Galatians 2:2
Parallel Verses
New International Version
I went in response to a revelation and, meeting privately with those esteemed as leaders, I presented to them the gospel that I preach among the Gentiles. I wanted to be sure I was not running and had not been running my race in vain.

New Living Translation
I went there because God revealed to me that I should go. While I was there I met privately with those considered to be leaders of the church and shared with them the message I had been preaching to the Gentiles. I wanted to make sure that we were in agreement, for fear that all my efforts had been wasted and I was running the race for nothing.

English Standard Version
I went up because of a revelation and set before them (though privately before those who seemed influential) the gospel that I proclaim among the Gentiles, in order to make sure I was not running or had not run in vain.

New American Standard Bible
It was because of a revelation that I went up; and I submitted to them the gospel which I preach among the Gentiles, but I did so in private to those who were of reputation, for fear that I might be running, or had run, in vain.

King James Bible
And I went up by revelation, and communicated unto them that gospel which I preach among the Gentiles, but privately to them which were of reputation, lest by any means I should run, or had run, in vain.

Holman Christian Standard Bible
I went up according to a revelation and presented to them the gospel I preach among the Gentiles--but privately to those recognized as leaders--so that I might not be running, or have run the race, in vain.

International Standard Version
I went in response to a revelation, and in a private meeting with the reputed leaders, I explained to them the gospel that I'm proclaiming to the gentiles. I did this because I was afraid that I was running or had run my life's race for nothing.

NET Bible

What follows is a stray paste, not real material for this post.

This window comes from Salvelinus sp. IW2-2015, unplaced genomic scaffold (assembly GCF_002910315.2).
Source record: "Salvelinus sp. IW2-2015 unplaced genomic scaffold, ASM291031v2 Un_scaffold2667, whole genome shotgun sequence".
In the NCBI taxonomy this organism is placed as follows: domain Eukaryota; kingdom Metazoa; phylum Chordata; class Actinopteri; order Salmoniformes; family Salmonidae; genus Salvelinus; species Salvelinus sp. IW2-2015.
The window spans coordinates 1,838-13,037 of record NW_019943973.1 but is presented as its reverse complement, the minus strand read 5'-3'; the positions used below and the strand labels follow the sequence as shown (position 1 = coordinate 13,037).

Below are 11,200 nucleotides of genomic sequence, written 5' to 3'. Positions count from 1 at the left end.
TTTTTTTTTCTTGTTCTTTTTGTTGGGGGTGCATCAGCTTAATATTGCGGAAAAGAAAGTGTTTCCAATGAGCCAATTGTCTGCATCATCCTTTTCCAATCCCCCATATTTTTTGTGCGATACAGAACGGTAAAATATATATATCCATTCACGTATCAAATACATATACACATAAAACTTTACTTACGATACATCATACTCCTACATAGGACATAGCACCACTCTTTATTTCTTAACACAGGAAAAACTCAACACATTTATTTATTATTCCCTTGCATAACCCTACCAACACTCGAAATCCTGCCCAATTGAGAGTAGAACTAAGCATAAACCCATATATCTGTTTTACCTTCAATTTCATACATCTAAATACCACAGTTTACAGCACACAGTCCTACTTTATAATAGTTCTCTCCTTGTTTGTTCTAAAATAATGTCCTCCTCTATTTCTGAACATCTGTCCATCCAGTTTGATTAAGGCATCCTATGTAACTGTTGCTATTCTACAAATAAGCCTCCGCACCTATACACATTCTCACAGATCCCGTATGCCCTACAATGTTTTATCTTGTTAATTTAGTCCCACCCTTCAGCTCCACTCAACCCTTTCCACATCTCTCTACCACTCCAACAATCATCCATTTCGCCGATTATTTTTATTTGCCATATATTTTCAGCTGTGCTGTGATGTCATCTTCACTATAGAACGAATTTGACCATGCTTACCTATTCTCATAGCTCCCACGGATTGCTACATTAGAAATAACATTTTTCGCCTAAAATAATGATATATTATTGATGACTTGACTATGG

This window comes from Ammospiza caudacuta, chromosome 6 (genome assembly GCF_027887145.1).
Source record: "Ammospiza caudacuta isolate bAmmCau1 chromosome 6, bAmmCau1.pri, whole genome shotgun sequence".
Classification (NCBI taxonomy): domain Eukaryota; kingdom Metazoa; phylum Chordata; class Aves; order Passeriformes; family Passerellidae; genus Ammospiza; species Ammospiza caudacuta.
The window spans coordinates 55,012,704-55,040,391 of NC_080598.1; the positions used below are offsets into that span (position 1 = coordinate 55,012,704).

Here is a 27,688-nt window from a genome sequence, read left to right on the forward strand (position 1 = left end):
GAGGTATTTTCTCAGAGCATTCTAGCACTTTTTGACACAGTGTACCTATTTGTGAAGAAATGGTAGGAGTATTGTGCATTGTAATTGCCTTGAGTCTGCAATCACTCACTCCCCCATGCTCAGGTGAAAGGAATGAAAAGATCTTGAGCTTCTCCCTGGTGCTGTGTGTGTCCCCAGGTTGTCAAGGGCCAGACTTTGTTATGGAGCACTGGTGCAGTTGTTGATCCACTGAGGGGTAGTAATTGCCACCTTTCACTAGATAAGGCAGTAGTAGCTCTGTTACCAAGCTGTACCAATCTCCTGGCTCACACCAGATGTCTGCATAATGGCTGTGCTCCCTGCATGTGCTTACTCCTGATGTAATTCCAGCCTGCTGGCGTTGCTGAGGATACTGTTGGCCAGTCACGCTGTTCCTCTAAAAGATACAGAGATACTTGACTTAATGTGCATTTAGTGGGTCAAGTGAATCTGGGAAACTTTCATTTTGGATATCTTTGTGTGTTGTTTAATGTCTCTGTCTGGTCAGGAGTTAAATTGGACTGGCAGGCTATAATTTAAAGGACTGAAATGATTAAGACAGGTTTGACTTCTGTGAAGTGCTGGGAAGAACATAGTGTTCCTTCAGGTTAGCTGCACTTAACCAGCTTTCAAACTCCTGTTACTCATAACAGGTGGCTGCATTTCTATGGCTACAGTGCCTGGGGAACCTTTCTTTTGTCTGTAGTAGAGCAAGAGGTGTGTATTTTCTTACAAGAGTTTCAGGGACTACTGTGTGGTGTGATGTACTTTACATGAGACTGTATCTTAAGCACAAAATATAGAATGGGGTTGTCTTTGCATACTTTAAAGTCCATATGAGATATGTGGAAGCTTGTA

I went there because of a revelation and presented to them the gospel that I preach among the Gentiles. But I did so only in a private meeting with the influential people, to make sure that I was not running--or had not run--in vain.

Aramaic Bible in Plain English
But I went up with revelation and I revealed to them The Gospel which I preached among the Gentiles. And I showed it privately to those who were considered to be something, otherwise I would have run in vain or might run in vain.

GOD'S WORD® Translation
I went in response to a revelation [from God]. I showed them the way I spread the Good News among people who are not Jewish. I did this in a private meeting with those recognized as important people to see whether all my efforts had been wasted.

Jubilee Bible 2000
But I went up by revelation and communicated unto them the gospel which I preach among the Gentiles, but privately to those who seemed to be of repute, to not run, or have run, in vain.

King James 2000 Bible
And I went up by revelation, and communicated unto them that gospel which I preach among the Gentiles, but privately to them who were of reputation, lest by any means I should run, or had run, in vain.

American King James Version
And I went up by revelation, and communicated to them that gospel which I preach among the Gentiles, but privately to them which were of reputation, lest by any means I should run, or had run, in vain.

American Standard Version
And I went up by revelation; and I laid before them the gospel which I preach among the Gentiles but privately before them who were of repute, lest by any means I should be running, or had run, in vain.

Douay-Rheims Bible
And I went up according to revelation; and communicated to them the gospel, which I preach among the Gentiles, but apart to them who seemed to be some thing: lest perhaps I should run, or had run in vain.

Darby Bible Translation
and I went up according to revelation, and I laid before them the glad tidings which I preach among the nations, but privately to those conspicuous [among them], lest in any way I run or had run in vain;

English Revised Version
And I went up by revelation; and I laid before them the gospel which I preach among the Gentiles, but privately before them who were of repute, lest by any means I should be running, or had run, in vain.

Webster's Bible Translation
And I went by revelation, and communicated to them that gospel which I preach among the Gentiles, but privately to them who were of reputation, lest by any means I should run, or had run in vain.

Weymouth New Testament
I went up in obedience to a revelation of God's will; and I explained to them the Good News which I proclaim among the Gentiles. To the leaders of the Church this explanation was made in private, lest by any means I should be running, or should already have run, in vain.

World English Bible
I went up by revelation, and I laid before them the Good News which I preach among the Gentiles, but privately before those who were respected, for fear that I might be running, or had run, in vain.

Young's Literal Translation
and I went up by revelation, and did submit to them the good news that I preach among the nations, and privately to those esteemed, lest in vain I might run or did run;
Parallel Commentaries
Matthew Henry's Concise Commentary